Though burdened with tradition and constrained by the narrow-minded expectations of its more conservative patrons, the Metropolitan Opera pulled off a spectacular feat of serendipity last Thursday. The company’s revival of Puccini’s Turandot (in which the title character’s emotional arc is informed by a traumatic memory of rape) coincided with breaking news of sensational accusations of sexual abuse by Harvey Weinstein.
Unfortunately, the opera, at least as seen in the Met’s current production, seems to take the wrong side in the controversy. The climax of the drama is a figurative rape: the hero Calaf forces a kiss upon the icy Princess Turandot over her loud and clear objections, which action transforms her into a warm and loving wife.
This is not to suggest that the Met is presenting pro-rape propaganda, but rather that the company needs to stop programming problematic pieces like this so mindlessly. Yes, Puccini’s shimmering music sounds stunning, especially as played by the virtuoso Met orchestra, and Franco Zeffirelli’s 1987 production—a mountain of silk, glitter and beefcake—retains most of its lurid impact. (It’s like being whacked in the face with a bedazzled shovel.)
But that climactic kiss is still staged today as it was three decades ago, with its clear implication that Turandot can only achieve true womanhood if a man forces sex upon her. It would take an hour or less in the rehearsal room to revise this moment: the thundering dissonant chords at this point in the score could indicate Calaf’s struggle to keep his passion in check, and the gentle “dawn” music an epiphany for Turandot that his love for her is tender, not violent.
That dramatic tweak wouldn’t have solved all the problems in Zeffirelli’s staging (that would require a warehouse fire), but it at least would have moved the dramaturgy a notch closer to the generally high musical level of this revival. Both Oxana Dyka (Turandot) and Aleksandrs Antoņenko (Calaf) flaunted big, vibrant voices superbly suited to so heroic a tale, and for once the climax of “In questa reggia” rang out with a confident peal, both singers securely sustaining the high C.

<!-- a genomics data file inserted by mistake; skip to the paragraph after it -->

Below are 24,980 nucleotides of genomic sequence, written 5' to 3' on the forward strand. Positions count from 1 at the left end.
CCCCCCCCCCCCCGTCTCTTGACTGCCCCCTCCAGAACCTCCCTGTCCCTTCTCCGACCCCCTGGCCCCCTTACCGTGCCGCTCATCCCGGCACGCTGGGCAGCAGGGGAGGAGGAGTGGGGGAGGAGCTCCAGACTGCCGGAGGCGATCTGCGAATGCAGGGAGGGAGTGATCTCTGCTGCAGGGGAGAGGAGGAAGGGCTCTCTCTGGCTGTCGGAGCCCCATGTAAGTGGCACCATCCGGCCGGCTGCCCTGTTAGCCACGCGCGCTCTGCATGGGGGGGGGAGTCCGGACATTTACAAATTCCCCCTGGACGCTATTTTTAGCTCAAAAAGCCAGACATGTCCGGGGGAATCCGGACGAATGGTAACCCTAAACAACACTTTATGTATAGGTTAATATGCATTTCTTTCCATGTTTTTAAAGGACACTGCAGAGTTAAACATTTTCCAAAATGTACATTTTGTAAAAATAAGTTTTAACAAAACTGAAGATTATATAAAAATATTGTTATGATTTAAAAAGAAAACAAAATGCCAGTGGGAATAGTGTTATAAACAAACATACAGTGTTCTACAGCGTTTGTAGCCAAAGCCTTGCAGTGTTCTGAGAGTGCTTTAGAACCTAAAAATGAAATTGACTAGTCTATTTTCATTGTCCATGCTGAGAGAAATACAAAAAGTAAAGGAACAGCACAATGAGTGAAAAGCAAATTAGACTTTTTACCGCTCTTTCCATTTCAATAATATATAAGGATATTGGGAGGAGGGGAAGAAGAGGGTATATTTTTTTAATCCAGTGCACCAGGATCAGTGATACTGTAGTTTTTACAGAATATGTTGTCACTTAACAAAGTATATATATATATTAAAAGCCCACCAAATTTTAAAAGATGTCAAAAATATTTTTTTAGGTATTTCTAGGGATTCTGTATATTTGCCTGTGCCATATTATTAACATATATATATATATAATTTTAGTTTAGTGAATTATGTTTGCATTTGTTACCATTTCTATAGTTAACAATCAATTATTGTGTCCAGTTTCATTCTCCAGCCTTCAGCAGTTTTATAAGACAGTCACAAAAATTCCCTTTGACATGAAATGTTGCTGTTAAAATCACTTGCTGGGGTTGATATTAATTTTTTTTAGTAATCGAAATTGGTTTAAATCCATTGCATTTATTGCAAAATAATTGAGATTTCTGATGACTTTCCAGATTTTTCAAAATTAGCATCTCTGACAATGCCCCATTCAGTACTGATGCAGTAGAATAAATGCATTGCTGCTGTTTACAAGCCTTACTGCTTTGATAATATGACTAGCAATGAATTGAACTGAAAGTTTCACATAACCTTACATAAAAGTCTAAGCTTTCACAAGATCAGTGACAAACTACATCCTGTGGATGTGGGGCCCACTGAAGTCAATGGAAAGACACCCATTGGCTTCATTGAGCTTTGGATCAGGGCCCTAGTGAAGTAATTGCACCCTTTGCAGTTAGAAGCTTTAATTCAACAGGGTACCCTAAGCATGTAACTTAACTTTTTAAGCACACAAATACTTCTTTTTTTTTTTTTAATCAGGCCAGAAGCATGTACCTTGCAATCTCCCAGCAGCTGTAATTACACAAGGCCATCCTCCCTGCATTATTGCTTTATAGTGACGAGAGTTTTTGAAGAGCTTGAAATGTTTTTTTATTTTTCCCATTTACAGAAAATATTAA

The wild, swooping score sounded bracingly transparent under Carlo Rizzi’s direction and the company’s chorus sang with a boldness and musicality one wishes more star soloists could achieve.
Should Turandot be banished from the Met? No. It’s a crowd-pleaser with a gorgeous score and a story that attempts at least to address some intriguing and timely questions about sexuality. Turandot is far from being trash—which means the Met needs to stop treating it so trashily.
More from James Jorden:
War Is Hellish in BAM’s ‘Crossing’; Uptown, Angel Blue Soars
Tenors Keep Show Afloat in Met ‘Hoffmann’ and ‘Magic Flute’
In a Lazy, Senseless ‘Norma,’ Met Diva Sondra Radvanovsky Steals the Show
New York City Opera’s New ‘La Fanciulla del West’ Is a Tearjerker